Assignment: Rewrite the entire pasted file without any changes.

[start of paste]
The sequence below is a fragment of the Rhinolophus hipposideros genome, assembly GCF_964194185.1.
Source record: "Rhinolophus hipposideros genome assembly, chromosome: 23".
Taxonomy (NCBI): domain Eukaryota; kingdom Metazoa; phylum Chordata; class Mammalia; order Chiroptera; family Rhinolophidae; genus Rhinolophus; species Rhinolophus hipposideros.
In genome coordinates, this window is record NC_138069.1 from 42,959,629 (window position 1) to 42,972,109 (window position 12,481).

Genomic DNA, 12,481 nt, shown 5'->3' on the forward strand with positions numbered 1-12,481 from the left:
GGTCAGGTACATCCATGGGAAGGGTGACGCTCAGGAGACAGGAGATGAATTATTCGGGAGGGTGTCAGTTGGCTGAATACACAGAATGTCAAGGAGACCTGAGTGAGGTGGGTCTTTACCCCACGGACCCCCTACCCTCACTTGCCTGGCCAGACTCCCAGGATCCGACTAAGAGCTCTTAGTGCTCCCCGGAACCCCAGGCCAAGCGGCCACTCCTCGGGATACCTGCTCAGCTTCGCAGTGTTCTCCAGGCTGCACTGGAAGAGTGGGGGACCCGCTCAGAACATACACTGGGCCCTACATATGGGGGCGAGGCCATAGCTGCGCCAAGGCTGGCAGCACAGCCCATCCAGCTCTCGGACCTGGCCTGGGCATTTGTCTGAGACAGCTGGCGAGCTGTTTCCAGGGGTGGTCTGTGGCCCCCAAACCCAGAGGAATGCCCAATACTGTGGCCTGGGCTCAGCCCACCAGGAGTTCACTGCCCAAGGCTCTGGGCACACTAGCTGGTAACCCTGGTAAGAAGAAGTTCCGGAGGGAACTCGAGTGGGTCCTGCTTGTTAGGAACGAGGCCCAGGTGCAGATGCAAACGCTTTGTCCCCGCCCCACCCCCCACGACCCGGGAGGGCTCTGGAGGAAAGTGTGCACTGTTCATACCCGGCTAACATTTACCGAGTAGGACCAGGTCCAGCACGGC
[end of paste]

The sequence below is a fragment of the Rhinolophus hipposideros genome, assembly GCF_964194185.1.
Source record: "Rhinolophus hipposideros genome assembly, chromosome: 23".
Taxonomy (NCBI): domain Eukaryota; kingdom Metazoa; phylum Chordata; class Mammalia; order Chiroptera; family Rhinolophidae; genus Rhinolophus; species Rhinolophus hipposideros.
In genome coordinates, this window is record NC_138069.1 from 42,959,629 (window position 1) to 42,972,109 (window position 12,481).

Genomic DNA, 12,481 nt, shown 5'->3' on the forward strand with positions numbered 1-12,481 from the left:
GGTCAGGTACATCCATGGGAAGGGTGACGCTCAGGAGACAGGAGATGAATTATTCGGGAGGGTGTCAGTTGGCTGAATACACAGAATGTCAAGGAGACCTGAGTGAGGTGGGTCTTTACCCCACGGACCCCCTACCCTCACTTGCCTGGCCAGACTCCCAGGATCCGACTAAGAGCTCTTAGTGCTCCCCGGAACCCCAGGCCAAGCGGCCACTCCTCGGGATACCTGCTCAGCTTCGCAGTGTTCTCCAGGCTGCACTGGAAGAGTGGGGGACCCGCTCAGAACATACACTGGGCCCTACATATGGGGGCGAGGCCATAGCTGCGCCAAGGCTGGCAGCACAGCCCATCCAGCTCTCGGACCTGGCCTGGGCATTTGTCTGAGACAGCTGGCGAGCTGTTTCCAGGGGTGGTCTGTGGCCCCCAAACCCAGAGGAATGCCCAATACTGTGGCCTGGGCTCAGCCCACCAGGAGTTCACTGCCCAAGGCTCTGGGCACACTAGCTGGTAACCCTGGTAAGAAGAAGTTCCGGAGGGAACTCGAGTGGGTCCTGCTTGTTAGGAACGAGGCCCAGGTGCAGATGCAAACGCTTTGTCCCCGCCCCACCCCCCACGACCCGGGAGGGCTCTGGAGGAAAGTGTGCACTGTTCATACCCGGCTAACATTTACCGAGTAGGACCAGGTCCAGCACGGC